22. I can't find a reference to that symbol anywhere online! What instrument is it for? Is there any chance they're meant to be ties, and whoever made the sheet music couldn't figure out how to flip them over in the proper direction?

  23. In jazz the 7(b13) confuses me, tried googling my question but googles not really getting it. It’s named as a 7th chord, but seems to function as a minor chord in certain spots, specifically as the V chord in a minor key progression. Like say a IV - V - I in E minor: Am9 - B7(b13) - Em7.

  24. So I'm a bit confused about your wording here. I'll try to start this out by detangling a lot of jargon and hopefully that not only gets us on the same page but also answers your question(s). A lot of it will probably be boring re-explanation and for that, I'm sorry. Still, read through my response below and let me know which parts still present any confusion for you!

  25. In the following timestamped video by David Bennett you see him explaining this particular chord progression that's used frequently in music:

  26. I found it made thinking about modal mixture simpler. bIII can be used in major right alongside iii and III (aka V/vi). “VI V” is a completely different sound in major vs minor if you don’t use the explicit flats. I prefer different sounds look different and similar changes look the same.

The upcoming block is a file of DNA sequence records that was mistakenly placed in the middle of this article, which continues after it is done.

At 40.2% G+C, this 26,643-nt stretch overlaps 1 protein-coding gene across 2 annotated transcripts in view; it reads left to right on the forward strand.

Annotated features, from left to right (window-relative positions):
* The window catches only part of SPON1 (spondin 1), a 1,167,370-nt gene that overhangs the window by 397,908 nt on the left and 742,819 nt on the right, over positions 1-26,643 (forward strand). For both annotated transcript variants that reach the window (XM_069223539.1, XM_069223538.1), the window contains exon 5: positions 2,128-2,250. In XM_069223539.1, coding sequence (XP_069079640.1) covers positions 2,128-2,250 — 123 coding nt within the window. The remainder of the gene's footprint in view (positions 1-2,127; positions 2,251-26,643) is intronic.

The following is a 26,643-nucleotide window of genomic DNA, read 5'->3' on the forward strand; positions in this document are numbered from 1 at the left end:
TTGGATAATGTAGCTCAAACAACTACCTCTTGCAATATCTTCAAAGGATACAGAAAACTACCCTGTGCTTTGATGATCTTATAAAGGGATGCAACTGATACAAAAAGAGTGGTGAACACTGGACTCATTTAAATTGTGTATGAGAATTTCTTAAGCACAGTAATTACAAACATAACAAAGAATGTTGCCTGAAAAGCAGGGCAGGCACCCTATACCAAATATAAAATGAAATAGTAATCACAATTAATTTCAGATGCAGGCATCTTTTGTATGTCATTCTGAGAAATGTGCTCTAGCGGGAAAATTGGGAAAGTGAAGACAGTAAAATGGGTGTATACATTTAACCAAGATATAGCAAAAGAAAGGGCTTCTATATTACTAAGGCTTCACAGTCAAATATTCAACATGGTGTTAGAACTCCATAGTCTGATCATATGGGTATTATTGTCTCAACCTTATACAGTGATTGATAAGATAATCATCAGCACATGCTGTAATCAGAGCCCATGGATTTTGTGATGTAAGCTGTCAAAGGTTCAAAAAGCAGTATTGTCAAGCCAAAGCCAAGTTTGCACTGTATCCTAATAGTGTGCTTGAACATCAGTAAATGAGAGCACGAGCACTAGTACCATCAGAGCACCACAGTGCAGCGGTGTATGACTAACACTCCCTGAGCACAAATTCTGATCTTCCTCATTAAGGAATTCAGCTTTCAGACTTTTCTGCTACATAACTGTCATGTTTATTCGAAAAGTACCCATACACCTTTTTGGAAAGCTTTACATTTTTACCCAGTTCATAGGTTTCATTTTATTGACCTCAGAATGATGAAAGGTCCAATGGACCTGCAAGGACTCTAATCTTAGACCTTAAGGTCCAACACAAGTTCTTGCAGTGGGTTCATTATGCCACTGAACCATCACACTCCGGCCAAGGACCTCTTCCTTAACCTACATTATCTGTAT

27. I think it’s because a lot of people thinking in terms of chord loops often don’t think in terms of key signatures, so writing it the way he did allows a wider audience to realize that the second chord is on the b7th compared to the i, and the third chord is on the b6th compared to the i.

  28. Recently wrote a chord progression that goes: Gm, A#, D, Cm. In the chorus i switch it up to Gm, A#, Cm, D. I assume this is in G minor? The Dmaj doesn't fit in G minor tho? How would this progression be written in roman numerals and what is the function of the D chord in this progression?

  29. I was trying to learn the song by the Kingsmen called "Louie Louie" earlier today which I assumed was a straight forward I-IV-V chord progression in the Key Of A major.

  30. In this case I'd probably say Em is borrowed from A mixolydian. It'd sound a little strange to play G F E over that Em.

  31. I'm making a drum & bass tune, for a background pad I threw together some simple triads without much thought to it: Bm - A#m - G#m - A#m & the bass mostly plays B and that first chord.

  32. It's not in any one key, but it's 3 minor chords. Having a chord progression with only 1 chord type (minor in this case) is called parallelism.

  33. These chords would not be uncommon in F# major (Bm a borrowed iv), but that doesn’t mean anyone is going to hear that as the tonic. But I think when chords work in one key it helps them sound less foreign in another, or when the tonic is less clear.